Important Read This Before Getting a Belly Button Piercing SAT / ACT Prep Online Guides and Tips Belly button piercings may appear totally cool and effortless from an outside perspective, but they actually require serious commitment if you want them to look good in the long run. They heal slower than many other types of body piercings, and they require a significant amount of aftercare. This guide will take you through the piercing process and show you how to avoid potential problems as you heal. If you follow this advice, you'll be showing off a piercing that is both stylish and healthy in no time! Feature image: Spookygonk/Flickr, used under CC 2.0 Can You Get a Belly Button Piercing? Some people are disqualified from getting a belly button piercing. Typically, belly button piercings go through the â€Å"lip† of skin above the belly button. Although most people can technically get these types of piercings, it's best to have a good flap of skin above the belly button for the piercer to put the jewelry through if you want it to heal properly. The piercing also needs room below and behind the flap so that the area doesn’t become irritated in the healing process. If you don’t have a solid flap of skin on the top of the belly button, sometimes piercers can go for the lower lip of the belly button instead (though this is a rare option). Here’s an example of what a typical belly button piercing looks like: She did it/used under CC by 2.0 Unfortunately, if you have an outie belly button, you most likely won’t be able to get it pierced. Some people believe that outie belly button piercings are the only "true" belly button piercings because they actually involve piercing the inner part of the navel. However, infections in outie belly button piercings can travel to your internal organs and become extremely dangerous. Most reputable piercers will not take this risk. In case you're unsure of which type of belly button you have going on, here's what an outie looks like: Belly Button-3/used under CC 2.0 The piercer will always examine your belly button carefully before starting the process to see if your anatomical setup will allow for the piercing to heal safely. What Are the Risks Associated With Belly Button Piercings? Even if you believe that your belly button is the ideal candidate for a snazzy new piece of jewelry, you should know that some health risks come hand-in-hand with getting this type of body piercing. These risks include: Allergic reactions to the jewelry Excessive bleeding Jewelry rejection or migration (migration is when the piercing moves internally to a slightly different spot, and rejection is when your body starts to push the jewelry out and you see more and more of the barbell) Bacterial infections Permanent scarring (this can happen if you don’t bother to remove the jewelry after your body has decided to reject it) You can minimize these risks by finding a reputable piercer and caring for your piercing appropriately during the healing process (discussed in the next couple of sections). Does a Belly Button Piercing Hurt a Lot? Good news: most people say that belly button piercings don’t hurt that much. They’re comparable to ear lobe piercings in terms of pain. If you’ve gotten your ear or nose cartilage pierced before, that type of piercing usually hurts more than a belly button piercing. You may experience some soreness and throbbing in the first few days, but it shouldn't interfere with your life significantly. One downside to belly button piercings is that they do take significantly longer than other piercings to heal. While ear piercings typically heal in 6 to 8 weeks, a belly button piercing is usually not fully healed for six months to a year (which is why many people suggest getting your piercing in the winter so you can show off the fully healed final product come beach season). If you've ever gotten this type of piercing on your upper ear, chances are that it hurt a lot more than most belly button piercings. (left ear, used under CC 2.0) How to Get Your Belly Button Pierced Here's a rundown of the steps you need to go through to ensure the best piercing experience. Taking the process seriously and finding a reputable piercer can make all the difference in the speed of your healing and satisfaction with your piercing overall. Step 1: Know the Laws and Regulations If you’re over 18, make sure you bring an official form of photo ID like a driver’s license or passport. If you’re under 18, you must have a parent or guardian present to sign off on your piercing. This article has a list of piercing regulations for all the different US states if you'd like to verify your state's specific policies. Piercing places sometimes take these rules further and say they won’t do certain types of piercings on minors or won’t pierce anyone under the age of 16 even with the consent of a parent or guardian. In addition to checking the laws in your state, research the regulations at the specific place where you plan on getting pierced to see if they have any special stipulations. Step 2: Find a Good Piercing Place The quality of the piercing place makes a huge difference in the likelihood that your piercing will heal properly. Look for places near you that have good Yelp reviews and appropriate credentials (check to see if the piercer is a member of the Association of Professional Piercers). Most piercing places also have websites where you can check out the portfolios of their piercers and read reviews from other customers. Avoid going to sketchy booths in the middle of the mall or really any place that doesn’t look like a doctor’s office when you get into the piercing room. The piercing should be done with sterile equipment in a squeaky clean environment to ensure the lowest risk of infection. Don’t ever let anyone pierce you with a piercing gun! They cause too much trauma to the area and can’t be properly sterilized. One Day We Will All Die, used under CC 2.0 Step 3: Prepare to Get Pierced First off, take a shower beforehand. It’s just polite not to be smelly when a stranger has to touch your belly button. Also, make sure you’re fully hydrated and have eaten at least a little something within the hour so you don’t feel woozy during the process. Above all, do NOT get drunk before you get your belly button pierced. Any piercing place worth its salt will turn away an intoxicated person, both because you don’t have the capacity to make good decisions after drinking and because drinking can cause excessive bleeding at the piercing site. Try to live a healthy, responsible lifestyle at least for the 24 hour period before your piercing. Step 4: Choose Your Jewelry The materials that are least likely to irritate the piercing site include surgical stainless steel, surgical titanium, Tygon plastic, and solid 14K gold. You should try to avoid jewelry made of nickel or sterling silver because these metals are the most likely to cause allergic reactions in people with sensitive skin. If you’ve gotten other piercings in the past, be mindful of how your body has reacted. Also, choose a piece of jewelry that you won’t get tired of seeing. Remember, you won't be able to take it out for another six months to a year. Go with a barbell rather than a ring because there’s less risk of the barbell getting caught on stuff in the healing process. Belly buttons are typically pierced with 12 gauge jewelry, which is around 2 mm in diameter. This is much larger than the jewelry used in a typical ear piercing, which is 1 mm or less in diameter. It’s better to have a thicker piece of jewelry because it will make the piercing sturdier and more resistant to tearing and migration. Triforce de Awesome!, used under CC 2.0 Step 5: Pay Your Piercer Navel piercings can range in cost, but they’re $40-$60 at most piercing places. This includes both the procedure and the cost of the jewelry. If you’re happy with the way things go, it’s considered good form to give your piercer a 10-20% tip on top of the regular price. That's it! You'll have a brand new navel piercing. Now comes the long and hard part - caring for your new piercing. Caring for Your Belly Button Piercing First off, DON’T ever touch or clean the piercing without washing your hands first! If you ignore this rule, you’re asking for an infection. Just leave it alone and let it heal except for when you need to move it around a little bit to clean it. Similarly, you should wear loose clothing that won’t irritate the piercing area in the healing process. Try to sleep on your back and avoid tanning beds at least for the first couple months of healing. The concentrated UV rays can set back your body's natural healing process. It’s also not a good idea to go in public pools or hot tubs because the piercing could get infected from whatever gross types of bacteria may be lurking in the water. If you really feel the need to go in a pool or hot tub while your piercing is still young, you should clean it immediately afterward. You can still do sit-ups and other exercises when your piercing is healing as long as you don’t experience too much discomfort from the movement. Like you, this cat is gonna get his beach body no matter what it takes. (sit-ups, used under CC 2.0) The best way to care for the piercing is to wash it with saline solution two times a day for at least the first month of healing. You can make your own saline solution by mixing a teaspoon of sea salt with five ounces of water, or you can buy the plain saline solution that is sold at pharmacies. Put the saline solution in a little cup. Then, press the rim of the cup against your stomach around the piercing, and lean back to completely submerge the piercing for two minutes. Afterward, take a q-tip, dip it in the solution, and gently rub it around the areas where the piercing goes through your skin. Be sure to use sea salt to make your solution, not table salt! (Salt-(sea)_B130623, used under CC 2.0) You may see your piercing oozing clear fluid that forms a crust around the hole. This is normal early in the healing process. There may also be some swelling, redness, and discoloration, but these issues should dissipate fairly soon after you get the piercing. Don’t clean your piercing more than the recommended two to three times a day. Excessive cleaning can cause skin irritation and dry out the area. If it's been at least a month since the piercing and everything looks good, you can stop doing these daily cleanings. You may clean the piercing sporadically after this point if you continue to see evidence that it isn't fully healed. You should still minimize the activities listed at the beginning of this section until you reach at least the six month mark. Potential Problems (and What to Do About Them) In this section, I'll talk about how to spot signs of trouble with your piercing. It's important to take action on these issues immediately so you can avoid serious health consequences and permanent scarring down the road. It's important to know what's normal and what's not. We'll cover the most important issues below. Allergic Reaction Sometimes, if you get the wrong type of jewelry, you can end up with a nasty allergic reaction around your piercing. Signs of an allergic reaction include: An itchy rash around the piercing area Intermittent tenderness around the piercing If you think you may have an allergic reaction, go back to the piercer, and ask to switch your jewelry out for a different type of material. I list some suggestions for people with sensitive skin in the â€Å"choosing your jewelry† advice in the previous section. Bacterial Infection Infections are very common with belly button piercings because they’re in such a vulnerable area. Signs of infection include: Yellowish-green discharge with a foul odor Prolonged redness around the piercing, especially if it gets worse over time Skin around the piercing is hot to the touch You feel a burning sensation in the area Prolonged swelling around the piercing Abdominal pain (in really serious cases, the infection can become internal) Red lines radiating from the piercing Consistent acute pain (although slight bruising and occasional sharp pain from movement are normal) Here's what an infection can look like: See how the area around the piercing is red and swollen? This will probably also be hot and painful to the touch. It can even look worse than this, with leaking pus around the piercing. (Sorry, I know it's a little gross, but it's important to know what something bad looks like.) If you think you have an infection, first of all, contrary to what you might think, you should leave the jewelry in your belly button. Taking it out could cause further complications, including the formation of abscesses in the area. Use the same cleaning procedure detailed in the previous section, but soak the piercing for ten minutes in the saline solution. You may be able to rub a small bit of antibacterial cream around the piercing to soothe the infection, but use it sparingly. If the infection doesn’t go away within a week or two, go to a doctor to check if you need to take more drastic measures to prevent it from developing further (i.e. taking oral antibiotics). You may need to return to the piercer to get the jewelry taken out if the infection has become too severe. Lean on the side of cautious - it's always better to get something checked out and have nothing wrong, than to try to tough it out and make a problem worse. Migration and Rejection Another issue that is common with belly button piercings is migration and rejection of the jewelry. Signs of migration and rejection include: You can see way more of the barbell than you could when it was initially pierced (because it’s getting pushed out of your body) Noticeable movement of the holes of the piercing marked by a trail of redness Redness and scarring in the area Hole appears larger than it was initially The skin between the holes is translucent and thin If you notice this happening to your piercing, you will have to go to your piercer to get the jewelry removed, let everything heal, and eventually try piercing it again. There’s no way to fix the issue without taking out the piercing and starting over. Migration and rejection don’t mean the piercing is infected, so they aren’t overall health risks, but they come with more aesthetic problems when they’re not addressed. Piercings that the body rejects but that are not removed promptly often cause serious scarring. Rejection happens with a lot of body piercings. You can faintly see the rejection scar from my eyebrow piercing in this picture (I waited too long to take it out because I liked it so much). (Sam Lindsay/All rights reserved.) How Do You Know When You’re Done Healing? As mentioned above, it takes around six months to a year for a belly button piercing to heal to the point where you can take it out and change it. If you reach the six to nine month mark and aren’t experiencing any of the issues detailed in the previous section, you can check the piercing to see if it’s fully healed. Wash your hands, and try sliding it back and forth a bit to make sure it moves freely without pain. If everything feels and looks good, I’d recommend going back to your piercer so they can verify that you’re completely healed. They will be able to take out the piercing and replace the jewelry for you. If you change your piercing on your own, be sure to sanitize both the new jewelry and the piercing site before insertion. Infections are a risk even in piercings that are essentially completely healed, so don’t lose all respect for hygiene after months of vigilance. Summary: Key Tips for Getting a Belly Button Piercing Here's a quick rundown of most important things to remember when getting a belly button piercing. Before you get pierced, you should: Check to make sure your belly button is a good candidate for piercing Understand the risks involved and be willing to take on the responsibility of keeping the piercing clean Be aware of the laws for your state (may entail asking your mom or dad to go with you) Find a reputable piercer When you're at the piercing studio, you will need to: Choose jewelry that is least likely to irritate your skin Verify that everything appears sterile and professional in the piercing room Be prepared to endure a bit of pain (about the same as getting your ear lobe pierced) Pay (and tip) the piercer After you get your belly button pierced, you should: Never touch it without washing your hands first Clean it two to three times a day with saline solution for at least the first month Avoid tight clothing around your midsection, tanning beds, hot tubs, public pools, and sleeping on your stomach until the piercing is at least mostly healed Monitor the piercing site to make sure there are no issues with allergic reactions, infections, or rejection of the jewelry Don't change your jewelry until six to twelve months into the healing process when you can slide the jewelry back and forth without pain or resistance If you have more questions about any specific problems you're experiencing with your piercing, you should talk to your piercer to get an expert's opinion. Otherwise, just continue to enjoy your awesome new belly bling!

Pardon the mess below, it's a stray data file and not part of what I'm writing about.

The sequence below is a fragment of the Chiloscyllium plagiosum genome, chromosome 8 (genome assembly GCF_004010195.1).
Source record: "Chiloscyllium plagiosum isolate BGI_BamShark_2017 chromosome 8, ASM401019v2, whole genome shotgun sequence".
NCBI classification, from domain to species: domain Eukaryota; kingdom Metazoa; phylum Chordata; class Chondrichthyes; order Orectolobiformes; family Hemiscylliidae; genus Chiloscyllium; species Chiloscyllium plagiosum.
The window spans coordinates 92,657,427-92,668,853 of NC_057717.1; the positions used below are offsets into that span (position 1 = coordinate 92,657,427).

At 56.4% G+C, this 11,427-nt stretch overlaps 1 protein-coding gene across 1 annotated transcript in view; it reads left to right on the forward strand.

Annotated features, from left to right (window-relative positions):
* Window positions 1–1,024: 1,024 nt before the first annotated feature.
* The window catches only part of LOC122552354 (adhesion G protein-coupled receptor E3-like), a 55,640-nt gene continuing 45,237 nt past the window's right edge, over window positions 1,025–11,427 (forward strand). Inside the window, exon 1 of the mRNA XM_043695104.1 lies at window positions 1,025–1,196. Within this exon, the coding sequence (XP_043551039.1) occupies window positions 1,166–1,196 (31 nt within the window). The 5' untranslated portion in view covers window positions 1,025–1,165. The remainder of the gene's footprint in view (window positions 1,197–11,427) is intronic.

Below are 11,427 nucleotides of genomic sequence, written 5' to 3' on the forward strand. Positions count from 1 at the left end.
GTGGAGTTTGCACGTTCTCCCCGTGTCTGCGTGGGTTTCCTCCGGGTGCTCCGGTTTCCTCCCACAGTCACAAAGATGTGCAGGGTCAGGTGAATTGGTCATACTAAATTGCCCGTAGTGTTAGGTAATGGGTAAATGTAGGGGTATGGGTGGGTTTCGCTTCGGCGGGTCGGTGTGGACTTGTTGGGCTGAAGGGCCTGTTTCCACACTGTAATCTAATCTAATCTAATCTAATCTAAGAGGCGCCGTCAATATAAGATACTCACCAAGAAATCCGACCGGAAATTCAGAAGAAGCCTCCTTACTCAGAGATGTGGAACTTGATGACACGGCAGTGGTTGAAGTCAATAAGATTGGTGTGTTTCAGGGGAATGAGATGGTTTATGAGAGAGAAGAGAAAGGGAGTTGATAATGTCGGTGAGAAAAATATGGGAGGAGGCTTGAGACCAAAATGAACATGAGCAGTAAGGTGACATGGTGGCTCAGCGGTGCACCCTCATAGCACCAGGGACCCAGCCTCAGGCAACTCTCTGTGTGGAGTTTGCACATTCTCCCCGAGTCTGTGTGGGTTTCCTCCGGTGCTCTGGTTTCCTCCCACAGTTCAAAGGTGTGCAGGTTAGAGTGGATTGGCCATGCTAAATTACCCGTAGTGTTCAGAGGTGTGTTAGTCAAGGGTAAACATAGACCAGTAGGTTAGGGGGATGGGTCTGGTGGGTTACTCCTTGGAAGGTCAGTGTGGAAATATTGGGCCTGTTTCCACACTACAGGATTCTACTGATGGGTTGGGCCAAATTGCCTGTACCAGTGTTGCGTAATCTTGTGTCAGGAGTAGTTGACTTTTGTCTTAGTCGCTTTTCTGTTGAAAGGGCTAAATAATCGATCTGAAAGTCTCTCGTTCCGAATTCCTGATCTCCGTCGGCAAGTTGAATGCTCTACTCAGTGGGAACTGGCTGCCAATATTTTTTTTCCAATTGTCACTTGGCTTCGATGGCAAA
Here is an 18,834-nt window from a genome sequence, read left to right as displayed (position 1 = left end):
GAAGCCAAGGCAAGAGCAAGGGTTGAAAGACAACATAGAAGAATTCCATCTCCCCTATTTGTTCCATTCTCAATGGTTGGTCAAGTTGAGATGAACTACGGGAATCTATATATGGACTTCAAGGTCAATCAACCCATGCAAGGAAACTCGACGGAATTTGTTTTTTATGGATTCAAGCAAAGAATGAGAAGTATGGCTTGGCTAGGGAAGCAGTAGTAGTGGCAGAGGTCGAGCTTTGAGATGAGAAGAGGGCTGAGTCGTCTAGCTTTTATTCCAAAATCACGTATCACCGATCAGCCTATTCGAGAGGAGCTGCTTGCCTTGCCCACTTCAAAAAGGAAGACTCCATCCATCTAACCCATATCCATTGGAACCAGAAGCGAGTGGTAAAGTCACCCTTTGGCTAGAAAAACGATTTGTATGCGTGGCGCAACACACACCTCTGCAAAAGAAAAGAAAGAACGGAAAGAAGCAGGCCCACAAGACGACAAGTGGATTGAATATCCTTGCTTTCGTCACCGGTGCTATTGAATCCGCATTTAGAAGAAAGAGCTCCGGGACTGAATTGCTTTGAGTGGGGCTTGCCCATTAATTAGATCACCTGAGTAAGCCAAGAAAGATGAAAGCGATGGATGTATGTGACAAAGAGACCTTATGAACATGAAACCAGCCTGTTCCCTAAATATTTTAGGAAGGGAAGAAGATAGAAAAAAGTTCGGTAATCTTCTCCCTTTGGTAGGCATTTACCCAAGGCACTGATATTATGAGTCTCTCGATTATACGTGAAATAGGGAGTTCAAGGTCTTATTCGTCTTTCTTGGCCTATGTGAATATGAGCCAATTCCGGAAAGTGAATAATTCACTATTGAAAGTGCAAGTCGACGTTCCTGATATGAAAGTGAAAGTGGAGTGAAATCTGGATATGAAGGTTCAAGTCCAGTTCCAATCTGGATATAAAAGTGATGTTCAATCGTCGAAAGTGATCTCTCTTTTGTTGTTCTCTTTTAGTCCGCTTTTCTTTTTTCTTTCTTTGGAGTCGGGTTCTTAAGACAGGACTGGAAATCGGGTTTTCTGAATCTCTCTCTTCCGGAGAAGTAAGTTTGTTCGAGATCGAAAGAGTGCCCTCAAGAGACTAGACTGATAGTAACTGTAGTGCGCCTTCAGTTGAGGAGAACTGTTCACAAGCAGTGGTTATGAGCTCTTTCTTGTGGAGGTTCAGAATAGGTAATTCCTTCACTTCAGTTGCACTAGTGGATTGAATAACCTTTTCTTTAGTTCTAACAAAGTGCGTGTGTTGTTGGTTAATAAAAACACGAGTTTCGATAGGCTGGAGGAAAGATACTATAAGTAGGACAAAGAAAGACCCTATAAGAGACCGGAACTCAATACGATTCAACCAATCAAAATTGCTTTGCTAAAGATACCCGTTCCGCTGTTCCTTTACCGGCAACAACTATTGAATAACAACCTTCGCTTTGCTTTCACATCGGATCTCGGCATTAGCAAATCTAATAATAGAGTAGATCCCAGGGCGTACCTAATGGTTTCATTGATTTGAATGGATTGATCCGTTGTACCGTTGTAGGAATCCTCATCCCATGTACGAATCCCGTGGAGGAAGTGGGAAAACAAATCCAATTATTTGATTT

Thursday, November 21, 2019